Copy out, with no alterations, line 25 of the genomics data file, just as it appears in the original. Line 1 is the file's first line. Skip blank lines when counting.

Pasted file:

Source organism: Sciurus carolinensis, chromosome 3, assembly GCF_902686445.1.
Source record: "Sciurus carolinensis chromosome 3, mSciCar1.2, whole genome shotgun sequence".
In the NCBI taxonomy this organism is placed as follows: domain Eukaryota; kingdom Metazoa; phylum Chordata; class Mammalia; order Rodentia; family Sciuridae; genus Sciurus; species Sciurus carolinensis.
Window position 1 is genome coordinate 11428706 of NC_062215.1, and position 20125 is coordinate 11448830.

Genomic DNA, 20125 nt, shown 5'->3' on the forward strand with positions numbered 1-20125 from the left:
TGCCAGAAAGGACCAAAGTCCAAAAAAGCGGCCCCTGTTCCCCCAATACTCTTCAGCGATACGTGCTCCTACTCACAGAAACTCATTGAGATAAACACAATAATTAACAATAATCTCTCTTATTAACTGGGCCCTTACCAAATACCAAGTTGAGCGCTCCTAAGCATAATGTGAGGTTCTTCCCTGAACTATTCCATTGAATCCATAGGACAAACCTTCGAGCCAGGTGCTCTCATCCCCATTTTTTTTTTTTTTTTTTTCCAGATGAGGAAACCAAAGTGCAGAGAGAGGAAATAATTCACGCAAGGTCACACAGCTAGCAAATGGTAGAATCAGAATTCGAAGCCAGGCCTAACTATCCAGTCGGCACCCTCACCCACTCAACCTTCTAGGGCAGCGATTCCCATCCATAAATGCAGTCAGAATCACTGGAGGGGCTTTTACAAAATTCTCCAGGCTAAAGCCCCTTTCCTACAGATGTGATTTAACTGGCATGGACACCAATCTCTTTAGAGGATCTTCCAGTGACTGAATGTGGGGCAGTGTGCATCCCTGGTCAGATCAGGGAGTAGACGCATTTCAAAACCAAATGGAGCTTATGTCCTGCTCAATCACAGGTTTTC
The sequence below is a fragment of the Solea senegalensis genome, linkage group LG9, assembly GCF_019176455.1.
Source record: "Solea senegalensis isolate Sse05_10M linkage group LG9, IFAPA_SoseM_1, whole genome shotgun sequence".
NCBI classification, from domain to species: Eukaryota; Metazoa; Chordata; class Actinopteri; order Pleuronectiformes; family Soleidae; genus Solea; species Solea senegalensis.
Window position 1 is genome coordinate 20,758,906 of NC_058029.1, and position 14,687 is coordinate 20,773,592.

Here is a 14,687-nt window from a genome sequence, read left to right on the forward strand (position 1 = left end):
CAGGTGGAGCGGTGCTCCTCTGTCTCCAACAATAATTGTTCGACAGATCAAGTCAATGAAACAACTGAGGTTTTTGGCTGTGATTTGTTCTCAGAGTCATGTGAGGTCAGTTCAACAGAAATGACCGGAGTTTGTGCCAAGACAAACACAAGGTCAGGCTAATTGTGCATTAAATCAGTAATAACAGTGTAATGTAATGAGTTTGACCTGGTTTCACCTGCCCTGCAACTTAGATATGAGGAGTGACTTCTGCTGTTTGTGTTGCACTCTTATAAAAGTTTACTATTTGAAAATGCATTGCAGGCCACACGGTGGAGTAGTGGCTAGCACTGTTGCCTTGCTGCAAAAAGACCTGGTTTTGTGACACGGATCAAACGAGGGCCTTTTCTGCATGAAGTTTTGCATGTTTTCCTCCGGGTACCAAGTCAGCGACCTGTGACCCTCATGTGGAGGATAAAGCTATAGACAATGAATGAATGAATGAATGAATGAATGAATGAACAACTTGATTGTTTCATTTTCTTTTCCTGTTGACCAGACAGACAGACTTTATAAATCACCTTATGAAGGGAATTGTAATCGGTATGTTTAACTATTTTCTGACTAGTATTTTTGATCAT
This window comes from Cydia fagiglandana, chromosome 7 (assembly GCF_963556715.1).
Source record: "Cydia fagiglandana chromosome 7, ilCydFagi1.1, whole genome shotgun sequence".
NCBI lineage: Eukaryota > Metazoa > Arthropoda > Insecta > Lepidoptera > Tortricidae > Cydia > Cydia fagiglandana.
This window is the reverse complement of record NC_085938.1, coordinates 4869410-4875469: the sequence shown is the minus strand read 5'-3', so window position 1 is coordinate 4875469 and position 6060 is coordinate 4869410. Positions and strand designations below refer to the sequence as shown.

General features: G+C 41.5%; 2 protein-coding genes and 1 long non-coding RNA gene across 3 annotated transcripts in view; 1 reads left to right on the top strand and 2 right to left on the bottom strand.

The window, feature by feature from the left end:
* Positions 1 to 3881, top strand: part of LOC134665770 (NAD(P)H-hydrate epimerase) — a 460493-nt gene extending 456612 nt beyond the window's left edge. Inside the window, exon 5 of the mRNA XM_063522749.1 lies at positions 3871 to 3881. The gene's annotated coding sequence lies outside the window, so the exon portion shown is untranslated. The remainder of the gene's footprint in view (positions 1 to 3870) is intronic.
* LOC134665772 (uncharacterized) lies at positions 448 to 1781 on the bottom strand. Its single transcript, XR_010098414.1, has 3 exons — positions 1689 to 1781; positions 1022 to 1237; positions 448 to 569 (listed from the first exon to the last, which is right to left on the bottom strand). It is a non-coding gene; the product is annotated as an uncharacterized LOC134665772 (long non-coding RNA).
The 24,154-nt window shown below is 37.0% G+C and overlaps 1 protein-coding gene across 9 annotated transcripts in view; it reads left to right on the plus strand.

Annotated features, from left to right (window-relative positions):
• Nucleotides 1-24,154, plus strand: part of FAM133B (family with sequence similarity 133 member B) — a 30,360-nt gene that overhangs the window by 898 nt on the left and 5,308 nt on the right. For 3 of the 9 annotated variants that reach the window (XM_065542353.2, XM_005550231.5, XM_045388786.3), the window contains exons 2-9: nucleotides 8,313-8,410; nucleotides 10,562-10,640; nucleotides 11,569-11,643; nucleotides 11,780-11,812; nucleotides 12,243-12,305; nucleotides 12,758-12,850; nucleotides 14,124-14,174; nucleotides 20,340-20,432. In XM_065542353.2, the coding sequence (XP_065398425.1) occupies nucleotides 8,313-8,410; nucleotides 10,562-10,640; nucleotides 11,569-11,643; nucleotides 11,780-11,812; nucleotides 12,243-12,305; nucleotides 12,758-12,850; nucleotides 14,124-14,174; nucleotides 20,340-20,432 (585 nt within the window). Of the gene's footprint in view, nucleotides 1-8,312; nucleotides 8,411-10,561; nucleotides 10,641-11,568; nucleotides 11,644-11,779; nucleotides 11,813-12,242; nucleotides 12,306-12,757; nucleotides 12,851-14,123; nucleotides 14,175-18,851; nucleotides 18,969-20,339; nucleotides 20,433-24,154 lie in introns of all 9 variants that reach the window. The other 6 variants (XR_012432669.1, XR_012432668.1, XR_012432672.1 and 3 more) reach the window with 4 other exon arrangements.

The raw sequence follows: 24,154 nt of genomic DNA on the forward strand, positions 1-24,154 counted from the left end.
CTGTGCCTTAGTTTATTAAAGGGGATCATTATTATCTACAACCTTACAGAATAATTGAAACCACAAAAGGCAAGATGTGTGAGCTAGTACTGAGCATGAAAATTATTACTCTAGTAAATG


CTGTGCCTTAGTTTATTAAAGGGGATCATTATTATCTACAACCTTACAGAATAATTGAAACCACAAAAGGCAAGATGTGTGAGCTAGTACTGAGCATGAAAATTATTACTCTAGTAAATG